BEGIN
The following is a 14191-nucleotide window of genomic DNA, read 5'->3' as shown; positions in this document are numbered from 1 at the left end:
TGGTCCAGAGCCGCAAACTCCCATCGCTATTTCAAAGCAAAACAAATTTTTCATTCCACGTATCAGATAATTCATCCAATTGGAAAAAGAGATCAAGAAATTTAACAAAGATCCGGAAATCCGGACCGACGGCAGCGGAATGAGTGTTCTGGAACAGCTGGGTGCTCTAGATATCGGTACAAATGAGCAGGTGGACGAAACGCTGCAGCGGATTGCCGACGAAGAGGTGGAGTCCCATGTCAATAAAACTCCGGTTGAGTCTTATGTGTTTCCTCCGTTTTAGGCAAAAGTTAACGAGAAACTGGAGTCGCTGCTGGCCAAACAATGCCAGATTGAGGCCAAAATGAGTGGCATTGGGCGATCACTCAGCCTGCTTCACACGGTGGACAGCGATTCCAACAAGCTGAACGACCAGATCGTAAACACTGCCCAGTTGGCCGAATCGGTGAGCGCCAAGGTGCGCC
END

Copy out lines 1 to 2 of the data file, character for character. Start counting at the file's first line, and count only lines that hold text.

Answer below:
The following is a 14191-nucleotide window of genomic DNA, read 5'->3' as shown; positions in this document are numbered from 1 at the left end:
TGGTCCAGAGCCGCAAACTCCCATCGCTATTTCAAAGCAAAACAAATTTTTCATTCCACGTATCAGATAATTCATCCAATTGGAAAAAGAGATCAAGAAATTTAACAAAGATCCGGAAATCCGGACCGACGGCAGCGGAATGAGTGTTCTGGAACAGCTGGGTGCTCTAGATATCGGTACAAATGAGCAGGTGGACGAAACGCTGCAGCGGATTGCCGACGAAGAGGTGGAGTCCCATGTCAATAAAACTCCGGTTGAGTCTTATGTGTTTCCTCCGTTTTAGGCAAAAGTTAACGAGAAACTGGAGTCGCTGCTGGCCAAACAATGCCAGATTGAGGCCAAAATGAGTGGCATTGGGCGATCACTCAGCCTGCTTCACACGGTGGACAGCGATTCCAACAAGCTGAACGACCAGATCGTAAACACTGCCCAGTTGGCCGAATCGGTGAGCGCCAAGGTGCGCC